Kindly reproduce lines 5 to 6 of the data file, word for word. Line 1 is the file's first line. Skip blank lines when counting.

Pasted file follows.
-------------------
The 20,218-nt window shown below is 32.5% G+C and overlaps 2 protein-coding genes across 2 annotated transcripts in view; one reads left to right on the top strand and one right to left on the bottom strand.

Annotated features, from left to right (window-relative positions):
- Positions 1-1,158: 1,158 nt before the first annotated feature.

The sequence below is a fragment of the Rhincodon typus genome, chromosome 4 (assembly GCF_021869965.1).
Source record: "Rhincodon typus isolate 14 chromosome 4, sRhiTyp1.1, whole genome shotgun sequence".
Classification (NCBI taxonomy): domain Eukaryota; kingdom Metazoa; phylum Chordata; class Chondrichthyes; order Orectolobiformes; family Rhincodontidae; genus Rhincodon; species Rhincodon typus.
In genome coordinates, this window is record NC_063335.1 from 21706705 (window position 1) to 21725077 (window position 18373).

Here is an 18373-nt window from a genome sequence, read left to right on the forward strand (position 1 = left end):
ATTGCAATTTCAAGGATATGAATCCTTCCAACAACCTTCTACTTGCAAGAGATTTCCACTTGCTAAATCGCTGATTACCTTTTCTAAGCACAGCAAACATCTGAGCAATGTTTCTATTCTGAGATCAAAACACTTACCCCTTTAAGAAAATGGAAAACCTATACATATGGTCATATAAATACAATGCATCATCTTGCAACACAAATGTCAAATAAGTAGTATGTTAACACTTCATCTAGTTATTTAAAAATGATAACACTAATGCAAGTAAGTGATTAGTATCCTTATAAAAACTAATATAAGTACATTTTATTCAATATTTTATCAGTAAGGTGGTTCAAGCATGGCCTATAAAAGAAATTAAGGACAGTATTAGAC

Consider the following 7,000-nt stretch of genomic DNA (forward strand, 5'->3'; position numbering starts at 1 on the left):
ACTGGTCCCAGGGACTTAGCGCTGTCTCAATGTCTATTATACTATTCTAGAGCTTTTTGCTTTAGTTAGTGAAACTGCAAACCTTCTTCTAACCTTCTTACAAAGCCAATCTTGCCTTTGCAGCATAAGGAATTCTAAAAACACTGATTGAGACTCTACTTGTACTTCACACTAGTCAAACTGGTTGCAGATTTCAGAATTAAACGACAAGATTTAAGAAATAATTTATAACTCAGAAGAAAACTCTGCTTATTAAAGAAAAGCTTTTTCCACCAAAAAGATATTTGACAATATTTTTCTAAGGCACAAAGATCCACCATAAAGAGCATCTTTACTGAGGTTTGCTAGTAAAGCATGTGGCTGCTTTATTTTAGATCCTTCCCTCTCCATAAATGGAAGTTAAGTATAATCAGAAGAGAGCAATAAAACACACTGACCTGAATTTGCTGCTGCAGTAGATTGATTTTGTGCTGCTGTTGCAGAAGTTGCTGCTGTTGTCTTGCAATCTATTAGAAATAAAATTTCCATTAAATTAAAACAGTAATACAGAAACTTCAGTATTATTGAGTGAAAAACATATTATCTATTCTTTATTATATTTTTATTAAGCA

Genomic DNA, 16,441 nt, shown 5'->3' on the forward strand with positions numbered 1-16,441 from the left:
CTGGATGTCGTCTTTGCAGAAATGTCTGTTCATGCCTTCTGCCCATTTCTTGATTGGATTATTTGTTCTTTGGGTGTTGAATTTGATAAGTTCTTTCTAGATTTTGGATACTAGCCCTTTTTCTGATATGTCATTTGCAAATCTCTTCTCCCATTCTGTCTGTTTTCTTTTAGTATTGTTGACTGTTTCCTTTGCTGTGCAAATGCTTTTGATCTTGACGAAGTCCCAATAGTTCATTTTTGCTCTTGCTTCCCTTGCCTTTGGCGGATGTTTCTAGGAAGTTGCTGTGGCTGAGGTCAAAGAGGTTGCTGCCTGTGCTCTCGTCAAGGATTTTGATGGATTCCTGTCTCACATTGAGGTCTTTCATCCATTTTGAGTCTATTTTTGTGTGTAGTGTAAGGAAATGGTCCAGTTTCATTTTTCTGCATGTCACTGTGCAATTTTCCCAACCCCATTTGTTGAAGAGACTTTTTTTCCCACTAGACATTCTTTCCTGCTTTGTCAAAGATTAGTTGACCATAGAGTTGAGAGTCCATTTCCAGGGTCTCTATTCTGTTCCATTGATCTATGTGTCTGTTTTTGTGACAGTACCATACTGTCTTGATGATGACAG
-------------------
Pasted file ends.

Source record: "Rhincodon typus isolate 14 chromosome 4, sRhiTyp1.1, whole genome shotgun sequence".
Classification (NCBI taxonomy): domain Eukaryota; kingdom Metazoa; phylum Chordata; class Chondrichthyes; order Orectolobiformes; family Rhincodontidae; genus Rhincodon; species Rhincodon typus.